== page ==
Navel grazing - Rob Morrice interview
Rob Morrice speaks out
“Too many people in Scotland are still trying to emulate the glory days of the 80s and 90s. The work Scotland is producing has not changed.
“The big agencies are just playing lip service to new disciplines and have not really embraced areas such a digital and direct marketing.”
“For example,” he added as part of the interview, “very few good digital campaigns are coming out of Scotland.”
A rant perhaps, but one that still resonates even amongst some of the people that still live and work North of the Border.
Sue Mullen, a co-founder of through-the-line company Story agrees with his primary sentiments: “When I started out, direct marketing certainly wasn’t being embraced. But now that moves are afoot to grab a larger share of the land, more and more big agencies are claiming to ‘do’ direct marketing. They are claiming to ‘do’ digital. They are claiming to be integrated.
“There is a level of complacency. People have jumped on the band wagon without really embracing the true offering and without understanding the people that they need to do so.”
However, not everybody was so sanguine in the face of the Morrice attack. Pete Mill, former Halls man and 60Watt partner says he is 100 percent wrong.
“I’ll dismiss the Hall advertising jibe as just another Rob Morrice attempt at being controversial,” he said, “But it is naive to suggest that you can ‘sort out’ Scottish advertising by retiring off the experienced and replacing them with younger people. Yes, there are benefits to employing younger people – they’re a lot cheaper, for one, and they have considerable energy, enthusiasm and an abundance of ideas – but without training and on the job experience, many ideas are going to be misguided.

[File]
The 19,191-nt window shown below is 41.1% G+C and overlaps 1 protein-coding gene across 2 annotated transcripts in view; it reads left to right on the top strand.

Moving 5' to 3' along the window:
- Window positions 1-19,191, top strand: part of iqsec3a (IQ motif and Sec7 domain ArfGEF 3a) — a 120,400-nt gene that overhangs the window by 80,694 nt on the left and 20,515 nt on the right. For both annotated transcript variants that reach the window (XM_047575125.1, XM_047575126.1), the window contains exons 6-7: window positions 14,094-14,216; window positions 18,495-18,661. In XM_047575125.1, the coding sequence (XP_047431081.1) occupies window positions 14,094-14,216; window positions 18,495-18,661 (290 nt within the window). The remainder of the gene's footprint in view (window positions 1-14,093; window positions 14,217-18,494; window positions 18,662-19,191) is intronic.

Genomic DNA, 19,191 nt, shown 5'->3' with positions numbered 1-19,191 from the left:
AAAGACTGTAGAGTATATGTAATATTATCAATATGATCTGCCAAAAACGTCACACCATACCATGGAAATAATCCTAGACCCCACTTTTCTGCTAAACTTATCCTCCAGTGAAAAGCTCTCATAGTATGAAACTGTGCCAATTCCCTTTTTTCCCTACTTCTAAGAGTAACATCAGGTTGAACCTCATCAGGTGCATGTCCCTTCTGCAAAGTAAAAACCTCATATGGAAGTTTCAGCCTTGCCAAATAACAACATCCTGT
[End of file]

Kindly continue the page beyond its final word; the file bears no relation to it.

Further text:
“You only have to look at the London advertising scene to see that older people are in bigger demand than ever. The reason for that is simple: experience matters. It always will.”
One problem facing Scotland was also one of its great strengths. Without doubt Hall Advertising was a remarkable agency that put together what is in anybody’s book a real dream team. It is not surprising that most of today’s agency’s have a little bit of the Drumsheug Gardens legend somewhere in their gene pool.
But Morrice contends that it is this incestuous nature of the Scottish market which may now be stunting its growth. He would, no doubt, point to businesses such as Frame – which was co-launched by a man who had no previous connection to advertising; Alan Frame.
Seen by many as a breath of fresh air, there was a real sense that if it were not for Alan Frame’s untimely death, his business could have transformed the Scottish market.
Said Phil Adam of The Leith Agency, “A lot of people go on the record about how Scottish agencies are just as capable as their London counterparts. I sometimes doubts whether they actually believe that in their hearts. Alan Frame did.”
But men like Frame are few and far between. The reality is the industry cannot depend on outsiders for growth. People who are already in the industry are the ones most likely to take it forward.
Which is why, succession planning is a real key – the lack of which is why the door to growth for many remains locked shut. Said another former Halls man and founder of Mighty Small, Adrian Jeffery: “Big companies always have the same conversations. They talk about bringing in good, younger people because at some stage the older ones will step away. The problem is many do not deliver.”
He cites The Leith Agency as a model business on the succession front: “It was founded by three guys over twenty years ago. Since then, wave after wave have progressed through the ranks.
“In contrast, people that used to be employed at my old agency 1576 simply moved on… many other agencies didn’t allow for the progression of talent.”
Jonathan Shinton, partner at Newhaven, like Jeffery cites the succession system as a vital cog in the wheels of the industry’s development, but says that investment in training and experience for younger staff to progress within a company depends very much on the state of the agency’s finances.
“If a company is growing it will naturally look to invest in younger people as part of that expansion,” explains Shinton. “If you’re doing well, investment in new people, training and development should come naturally. If companies are struggling, it follows that a natural consolidation focusing on smaller numbers of more experienced people will occur. It’s not a lack of vision or desire; it’s simply a matter of financial health.”
So, while Morrice’s remedy for the malaise affecting Scottish advertising may leave a bitter taste, the consensus seems to be he has a point. If it is to prosper Scottish advertising needs more new kids on the block. However, there is still a role for the old blokes from Halls too.